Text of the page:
What is credit risk, and give an example?
- The risk of loss caused by the failure of a counterparty to meet any of its obligations
- For example, the risk that a counterparty can fail before delivering a security at the agreed upon price, forcing the bank to pay a higher price in the market
How can a bank survive credit risk?
- Identify the risks
- Measure the risks
- A bank must assess the likelihood that a counterparty will default
- A bank must assess loss given default - how much is the bank likely to lose if the counterparty runs into difficulty and fails to perform?
- A bank must aggregate the risks to determine its overall profile - what are the portfolio effects?
- Manage the risks
- Banks must have self imposed credit limits for counterparties, industries and countries
- Risk must be diversified to avoid being brought down by outsized concentrations
- A strong credit department is necessary to ensure that bankers adhere to limits
- Banks must be able to constantly manage and adjust risk positions
How can banks manage their risk profile?
- Change their business approach by adjusting their pricing, products, and industry focus
- Hedge, by using credit derivative markets
- Sell - or repackage and then sell - loans and securities
What is the 5C’s framework?
Bankers allocated credit using the following subjective judgements:
- What do we think of management? What is their track record of paying back their obligations?
- How are we getting paid back? What business will generate the cash flow stream necessary to pay interest and principal?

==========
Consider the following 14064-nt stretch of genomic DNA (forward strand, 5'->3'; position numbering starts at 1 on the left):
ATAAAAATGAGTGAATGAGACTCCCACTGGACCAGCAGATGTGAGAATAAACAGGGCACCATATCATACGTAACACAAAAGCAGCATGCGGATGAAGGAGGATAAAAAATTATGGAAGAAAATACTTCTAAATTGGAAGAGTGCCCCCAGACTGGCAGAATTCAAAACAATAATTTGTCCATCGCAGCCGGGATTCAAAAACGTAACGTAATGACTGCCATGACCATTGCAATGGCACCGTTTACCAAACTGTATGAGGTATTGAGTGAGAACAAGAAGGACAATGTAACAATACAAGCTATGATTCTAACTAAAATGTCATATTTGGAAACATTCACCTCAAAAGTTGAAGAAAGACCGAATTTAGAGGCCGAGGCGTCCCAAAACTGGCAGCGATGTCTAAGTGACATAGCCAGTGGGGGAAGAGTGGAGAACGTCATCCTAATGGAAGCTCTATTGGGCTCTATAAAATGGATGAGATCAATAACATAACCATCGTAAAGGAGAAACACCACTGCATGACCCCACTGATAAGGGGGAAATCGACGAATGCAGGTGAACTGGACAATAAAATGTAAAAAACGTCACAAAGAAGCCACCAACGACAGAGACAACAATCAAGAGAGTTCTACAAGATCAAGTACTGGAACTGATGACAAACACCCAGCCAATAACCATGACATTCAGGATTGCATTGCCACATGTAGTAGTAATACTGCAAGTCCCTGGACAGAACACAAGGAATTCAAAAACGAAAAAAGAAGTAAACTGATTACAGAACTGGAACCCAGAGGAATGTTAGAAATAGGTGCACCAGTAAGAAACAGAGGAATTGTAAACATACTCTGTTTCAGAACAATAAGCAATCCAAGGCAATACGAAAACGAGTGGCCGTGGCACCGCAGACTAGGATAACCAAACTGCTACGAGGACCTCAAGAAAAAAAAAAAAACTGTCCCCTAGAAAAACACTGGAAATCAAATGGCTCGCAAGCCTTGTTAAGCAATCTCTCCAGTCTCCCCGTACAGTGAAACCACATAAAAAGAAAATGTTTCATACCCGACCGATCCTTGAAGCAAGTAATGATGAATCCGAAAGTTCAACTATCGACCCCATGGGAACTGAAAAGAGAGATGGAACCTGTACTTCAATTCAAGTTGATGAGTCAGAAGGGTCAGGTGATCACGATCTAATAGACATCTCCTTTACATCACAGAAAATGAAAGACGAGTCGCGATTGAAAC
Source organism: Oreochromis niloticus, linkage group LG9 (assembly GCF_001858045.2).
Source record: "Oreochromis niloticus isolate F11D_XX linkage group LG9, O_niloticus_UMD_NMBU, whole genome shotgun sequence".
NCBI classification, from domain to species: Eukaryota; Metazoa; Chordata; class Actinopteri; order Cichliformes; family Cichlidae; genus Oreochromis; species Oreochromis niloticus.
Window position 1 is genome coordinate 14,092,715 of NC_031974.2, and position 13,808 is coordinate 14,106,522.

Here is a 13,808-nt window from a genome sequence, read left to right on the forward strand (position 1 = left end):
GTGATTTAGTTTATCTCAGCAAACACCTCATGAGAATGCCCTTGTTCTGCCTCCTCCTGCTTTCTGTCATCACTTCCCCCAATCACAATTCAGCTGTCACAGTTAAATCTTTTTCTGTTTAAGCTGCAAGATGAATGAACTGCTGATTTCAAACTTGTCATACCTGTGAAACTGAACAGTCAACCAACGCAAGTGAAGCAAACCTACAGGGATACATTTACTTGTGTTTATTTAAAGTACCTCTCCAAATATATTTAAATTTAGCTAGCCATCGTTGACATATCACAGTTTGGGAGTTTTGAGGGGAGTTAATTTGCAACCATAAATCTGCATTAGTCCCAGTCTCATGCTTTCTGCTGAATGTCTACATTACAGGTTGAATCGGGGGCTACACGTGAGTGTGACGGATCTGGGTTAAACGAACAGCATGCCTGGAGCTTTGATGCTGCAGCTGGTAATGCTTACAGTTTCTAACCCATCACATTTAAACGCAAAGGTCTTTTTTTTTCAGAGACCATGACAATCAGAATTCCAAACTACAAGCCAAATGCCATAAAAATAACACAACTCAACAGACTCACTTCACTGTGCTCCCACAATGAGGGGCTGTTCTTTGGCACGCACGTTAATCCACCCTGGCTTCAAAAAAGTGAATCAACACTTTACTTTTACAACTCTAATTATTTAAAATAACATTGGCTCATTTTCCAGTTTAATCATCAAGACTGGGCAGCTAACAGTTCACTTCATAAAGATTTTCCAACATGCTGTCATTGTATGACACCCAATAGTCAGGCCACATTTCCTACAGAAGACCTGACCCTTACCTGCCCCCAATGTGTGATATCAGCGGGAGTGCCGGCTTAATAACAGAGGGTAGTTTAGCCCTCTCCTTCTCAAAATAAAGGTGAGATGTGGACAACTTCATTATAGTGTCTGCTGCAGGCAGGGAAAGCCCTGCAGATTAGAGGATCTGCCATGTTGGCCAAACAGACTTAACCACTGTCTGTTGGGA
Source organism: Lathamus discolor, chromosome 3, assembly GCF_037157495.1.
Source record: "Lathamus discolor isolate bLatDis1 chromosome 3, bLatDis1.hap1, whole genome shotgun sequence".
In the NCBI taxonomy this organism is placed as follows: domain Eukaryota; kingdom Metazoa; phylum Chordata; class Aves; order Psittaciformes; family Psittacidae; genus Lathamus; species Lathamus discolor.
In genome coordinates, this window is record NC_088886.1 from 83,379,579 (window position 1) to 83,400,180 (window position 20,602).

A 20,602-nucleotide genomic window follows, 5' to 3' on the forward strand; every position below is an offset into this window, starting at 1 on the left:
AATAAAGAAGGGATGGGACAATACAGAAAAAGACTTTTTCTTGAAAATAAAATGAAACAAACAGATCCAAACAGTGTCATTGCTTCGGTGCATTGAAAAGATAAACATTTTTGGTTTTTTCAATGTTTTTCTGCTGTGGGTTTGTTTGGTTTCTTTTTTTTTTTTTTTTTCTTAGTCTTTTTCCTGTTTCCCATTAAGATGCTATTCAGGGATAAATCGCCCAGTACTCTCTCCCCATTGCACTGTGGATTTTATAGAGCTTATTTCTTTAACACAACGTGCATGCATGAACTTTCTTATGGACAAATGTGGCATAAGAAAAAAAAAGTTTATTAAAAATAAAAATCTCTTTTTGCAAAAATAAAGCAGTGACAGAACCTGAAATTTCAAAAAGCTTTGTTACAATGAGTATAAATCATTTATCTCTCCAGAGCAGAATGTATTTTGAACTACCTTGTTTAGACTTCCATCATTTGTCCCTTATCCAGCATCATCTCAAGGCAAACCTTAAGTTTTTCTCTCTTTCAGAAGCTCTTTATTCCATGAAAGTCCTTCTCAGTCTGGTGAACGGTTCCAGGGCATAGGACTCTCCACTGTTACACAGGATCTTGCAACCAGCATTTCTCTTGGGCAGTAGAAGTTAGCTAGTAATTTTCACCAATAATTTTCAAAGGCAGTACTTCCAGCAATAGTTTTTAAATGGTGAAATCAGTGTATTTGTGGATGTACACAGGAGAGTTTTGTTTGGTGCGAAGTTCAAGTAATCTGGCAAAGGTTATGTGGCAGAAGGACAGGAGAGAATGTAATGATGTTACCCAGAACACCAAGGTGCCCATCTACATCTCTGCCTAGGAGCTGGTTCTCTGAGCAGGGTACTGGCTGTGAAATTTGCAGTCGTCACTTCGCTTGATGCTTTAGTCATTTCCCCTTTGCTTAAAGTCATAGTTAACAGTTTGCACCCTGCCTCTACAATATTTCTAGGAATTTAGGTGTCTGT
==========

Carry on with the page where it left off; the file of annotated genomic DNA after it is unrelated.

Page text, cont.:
- If income drops, are there sufficient capital reserves to draw upon? Do the company’s investors have enough “skin in the game”, so all risk isn’t on the lender?
- Collateral and Conditions
- Do the loan documents have terms like collateral, covenants, and seniority that help protect the lender if the borrower runs into difficulty?
- What phase are we in in the credit cycle? Is an economic or industry sector downturn coming? Is the company positioned to weather a difficult period?
What company attributes must banks consider in credit analysis?
Market share, franchise value, quality of products and services, innovation, brand, barriers to entry, labour markets, regulation, and operating efficiency.
What are some of the financial ratios used in credit analysis?
- Leverage ratios - Indicate the extent of reliance on debt financing, and measure the relative contribution of stockholders and creditors. E.g. debt to equity ratios
- Liquidity ratios - Measure the ability to meet current obligations as they come due, and indicate the ease of turning current assets into cash. E.g. working capital ratios
- Profitability ratios - Measure the ability to generate revenues in excess of costs. E.g. gross profit margins and return on assets
- Efficiency ratios - Indicate how well assets are used to generate sales and profits, and measure the ability to control expenses. E.g. sales and inventory turnover ratios
What biases may be used in analysing retail credit decisions?
Race, religion, national origin, gender, or marital status.
What is the role of credit reference agencies in generating credit scores for individuals?